Before the deadline, volunteers usually show up with trailers and pickup trucks to help with the move. They load up bicycles, coolers, and cats, as well as clothing stuffed in suitcases, plastic laundry baskets, and garbage bags. Then they drive around this scrappy city in the Sacramento Valley looking for a new place to set up camp — only to have police show up a few days or weeks later and repeat the whole wrenching eviction again.

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India Targets Climate Activists With Help From Big Tech

February 27, 2021
By Naomi Klein

Tech giants like Google and Facebook appear to be aiding and abetting a vicious government campaign against Indian climate activists.

The bank of cameras that camped outside Delhi’s sprawling Tihar jail was the sort of media frenzy you would expect to await a prime minister caught in an embezzlement scandal, or perhaps a Bollywood star caught in the wrong bed. Instead, the cameras were waiting for Disha Ravi, a nature-loving 22-year-old vegan climate activist who against all odds has found herself ensnared in an Orwellian legal saga that includes accusations of sedition, incitement, and involvement in an international conspiracy whose elements include (but are not limited to): Indian farmers in revolt, the global pop star Rihanna, supposed plots against yoga and chai, Sikh separatism, and Greta Thunberg.

If you think that sounds far-fetched, well, so did the judge who released Ravi after nine days in jail under police interrogation. 

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Why Texas Republicans Fear the Green New Deal

February 21, 2021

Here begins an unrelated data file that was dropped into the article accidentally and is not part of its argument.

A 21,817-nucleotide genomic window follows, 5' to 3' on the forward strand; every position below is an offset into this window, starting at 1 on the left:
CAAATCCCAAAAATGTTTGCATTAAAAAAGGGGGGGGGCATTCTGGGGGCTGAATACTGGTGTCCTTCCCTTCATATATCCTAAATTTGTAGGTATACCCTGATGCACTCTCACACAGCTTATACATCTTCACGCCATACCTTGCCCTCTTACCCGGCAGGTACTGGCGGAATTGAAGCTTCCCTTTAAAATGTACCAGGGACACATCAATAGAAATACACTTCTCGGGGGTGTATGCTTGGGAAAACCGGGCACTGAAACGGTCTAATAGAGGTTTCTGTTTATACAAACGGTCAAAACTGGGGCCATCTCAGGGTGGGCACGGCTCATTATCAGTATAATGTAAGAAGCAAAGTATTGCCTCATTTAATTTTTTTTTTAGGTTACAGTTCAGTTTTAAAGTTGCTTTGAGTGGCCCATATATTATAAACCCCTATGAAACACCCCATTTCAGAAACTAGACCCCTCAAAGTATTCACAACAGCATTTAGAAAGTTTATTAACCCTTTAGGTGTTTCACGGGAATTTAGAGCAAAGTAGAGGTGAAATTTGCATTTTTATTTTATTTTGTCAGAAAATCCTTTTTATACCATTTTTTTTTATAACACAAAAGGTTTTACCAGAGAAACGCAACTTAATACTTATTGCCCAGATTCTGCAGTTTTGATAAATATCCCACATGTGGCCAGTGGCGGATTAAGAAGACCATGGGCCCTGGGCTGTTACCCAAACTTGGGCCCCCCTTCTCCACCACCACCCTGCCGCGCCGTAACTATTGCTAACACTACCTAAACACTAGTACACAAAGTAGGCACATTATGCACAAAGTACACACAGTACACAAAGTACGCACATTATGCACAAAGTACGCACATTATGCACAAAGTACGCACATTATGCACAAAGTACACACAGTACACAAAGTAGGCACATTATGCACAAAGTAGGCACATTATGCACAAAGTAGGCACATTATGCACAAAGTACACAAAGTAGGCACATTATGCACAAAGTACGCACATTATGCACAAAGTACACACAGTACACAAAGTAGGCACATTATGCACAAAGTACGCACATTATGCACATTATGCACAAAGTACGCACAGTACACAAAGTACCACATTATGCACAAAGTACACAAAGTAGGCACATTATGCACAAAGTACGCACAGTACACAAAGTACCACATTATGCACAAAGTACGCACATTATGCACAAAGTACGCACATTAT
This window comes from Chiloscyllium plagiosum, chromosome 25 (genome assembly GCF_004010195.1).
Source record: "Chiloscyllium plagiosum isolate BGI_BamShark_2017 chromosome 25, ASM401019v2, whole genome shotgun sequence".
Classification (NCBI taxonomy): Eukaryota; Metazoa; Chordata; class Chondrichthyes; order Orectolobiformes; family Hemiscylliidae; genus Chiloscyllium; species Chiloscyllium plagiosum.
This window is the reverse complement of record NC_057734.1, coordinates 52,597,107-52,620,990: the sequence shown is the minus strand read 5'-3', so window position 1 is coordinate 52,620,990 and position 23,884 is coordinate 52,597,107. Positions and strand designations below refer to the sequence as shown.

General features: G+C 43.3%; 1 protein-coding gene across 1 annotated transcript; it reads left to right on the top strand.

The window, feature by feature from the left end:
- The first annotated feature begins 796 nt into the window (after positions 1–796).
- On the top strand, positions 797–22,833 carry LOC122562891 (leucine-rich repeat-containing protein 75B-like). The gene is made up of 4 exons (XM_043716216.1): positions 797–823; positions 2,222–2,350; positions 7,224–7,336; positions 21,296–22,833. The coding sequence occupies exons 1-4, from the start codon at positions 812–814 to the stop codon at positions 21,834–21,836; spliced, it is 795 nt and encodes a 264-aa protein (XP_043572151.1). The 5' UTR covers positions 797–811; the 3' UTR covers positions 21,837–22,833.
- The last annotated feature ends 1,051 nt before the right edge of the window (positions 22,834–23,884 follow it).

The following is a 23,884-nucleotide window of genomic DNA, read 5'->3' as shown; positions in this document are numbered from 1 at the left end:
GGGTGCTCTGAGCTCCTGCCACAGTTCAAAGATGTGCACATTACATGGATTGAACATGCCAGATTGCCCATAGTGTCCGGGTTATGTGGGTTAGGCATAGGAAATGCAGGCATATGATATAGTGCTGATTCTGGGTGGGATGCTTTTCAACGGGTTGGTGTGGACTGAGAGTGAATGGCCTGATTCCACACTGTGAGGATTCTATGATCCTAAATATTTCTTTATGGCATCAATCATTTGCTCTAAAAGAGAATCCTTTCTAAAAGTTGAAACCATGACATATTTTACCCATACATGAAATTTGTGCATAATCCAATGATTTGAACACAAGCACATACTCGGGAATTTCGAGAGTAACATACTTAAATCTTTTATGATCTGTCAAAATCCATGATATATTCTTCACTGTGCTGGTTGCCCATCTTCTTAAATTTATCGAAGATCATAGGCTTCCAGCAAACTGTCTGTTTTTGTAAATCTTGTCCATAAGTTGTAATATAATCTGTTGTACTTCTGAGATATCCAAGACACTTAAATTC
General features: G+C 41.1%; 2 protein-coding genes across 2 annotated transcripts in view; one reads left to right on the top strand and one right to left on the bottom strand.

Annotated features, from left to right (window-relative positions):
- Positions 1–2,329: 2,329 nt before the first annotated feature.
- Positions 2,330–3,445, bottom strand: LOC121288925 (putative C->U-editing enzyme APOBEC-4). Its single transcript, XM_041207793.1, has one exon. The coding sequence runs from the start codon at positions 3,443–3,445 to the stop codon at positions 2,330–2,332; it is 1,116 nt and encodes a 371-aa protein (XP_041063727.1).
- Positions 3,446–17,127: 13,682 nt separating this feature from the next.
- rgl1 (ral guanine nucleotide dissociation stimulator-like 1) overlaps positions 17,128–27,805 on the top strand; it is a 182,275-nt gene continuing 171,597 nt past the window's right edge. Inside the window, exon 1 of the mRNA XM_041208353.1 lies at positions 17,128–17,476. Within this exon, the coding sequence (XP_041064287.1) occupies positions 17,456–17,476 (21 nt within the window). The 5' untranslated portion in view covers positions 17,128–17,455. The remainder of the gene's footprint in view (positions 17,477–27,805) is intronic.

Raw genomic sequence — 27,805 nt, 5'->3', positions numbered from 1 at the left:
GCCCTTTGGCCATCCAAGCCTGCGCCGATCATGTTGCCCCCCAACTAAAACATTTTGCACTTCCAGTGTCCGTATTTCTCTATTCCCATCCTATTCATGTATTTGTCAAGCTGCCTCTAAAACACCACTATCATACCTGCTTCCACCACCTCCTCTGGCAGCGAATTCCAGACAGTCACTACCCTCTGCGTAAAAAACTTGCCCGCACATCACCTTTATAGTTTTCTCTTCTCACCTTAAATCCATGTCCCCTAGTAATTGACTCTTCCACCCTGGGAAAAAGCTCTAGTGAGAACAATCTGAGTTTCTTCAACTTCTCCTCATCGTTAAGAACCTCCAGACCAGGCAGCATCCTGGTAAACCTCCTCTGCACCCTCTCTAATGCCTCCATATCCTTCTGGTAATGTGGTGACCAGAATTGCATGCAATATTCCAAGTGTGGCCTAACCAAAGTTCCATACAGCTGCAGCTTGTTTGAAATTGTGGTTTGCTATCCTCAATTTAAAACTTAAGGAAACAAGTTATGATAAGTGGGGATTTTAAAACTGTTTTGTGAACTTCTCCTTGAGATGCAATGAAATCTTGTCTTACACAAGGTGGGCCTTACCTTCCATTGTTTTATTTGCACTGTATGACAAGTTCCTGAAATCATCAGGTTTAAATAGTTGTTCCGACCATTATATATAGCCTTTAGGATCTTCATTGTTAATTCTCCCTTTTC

By Naomi Klein

Small government is no match for a crisis born of the state’s twin addictions to market fixes and fossil fuels.

Since the power went out in Texas, the state’s most prominent Republicans have tried to pin the blame for the crisis on, of all things, a sweeping progressive mobilization to fight poverty, inequality and climate change.

“This shows how the Green New Deal would be a deadly deal,” Gov. Greg Abbott of Texas said Wednesday on Fox News. Pointing to snow-covered solar panels, Rick Perry, a former governor who was later an energy secretary for the Trump administration, posted on Twitter a quotation from a Forbes article by Robert Bryce, who wrote that “if we humans want to keep surviving frigid winters, we are going to have to keep burning natural gas — and lots of it — for decades to come.”

The claims are outlandish. The Green New Deal is, among other things, a plan to tightly regulate and upgrade the energy system so the United States gets 100 percent of its electricity from renewables in a decade. 

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The Meaning of the Mittens: Five Possibilities

January 21, 2021
By Naomi Klein

The symbolic power of Bernie’s old pair of mittens was the work of the “us” in “not me, us.”

Pity the art directors, the stylists, and the stage managers. So much effort, taste, strategy, and money went into planning the semiotics of Joe Biden’s inauguration. The precise shade of Kamala Harris’s royal purple (screw you Vogue and your sloppy cover!). The selection of a smallish made-in-New-York brand to dress Jill Biden in ocean blue (way to support small businesses in a pandemic!). The sheer weight of Lady Gaga’s gold dove brooch (the “Hunger Games” fun of it!).

And yet it was all for naught. Because in a sea of exquisitely matching face masks, Bernie Sanders’s ratty old mittens upstaged them all, instantly becoming the most discussed, delighted-in, and deranged visual message of the historic occasion. What should we make of this? Why did so many millions connect to whatever language the mittens were speaking? Was it pandemic delirium — all of us projecting our social isolation onto the most isolated person in the crowd?  …

What is the meaning, the mittenology of it all?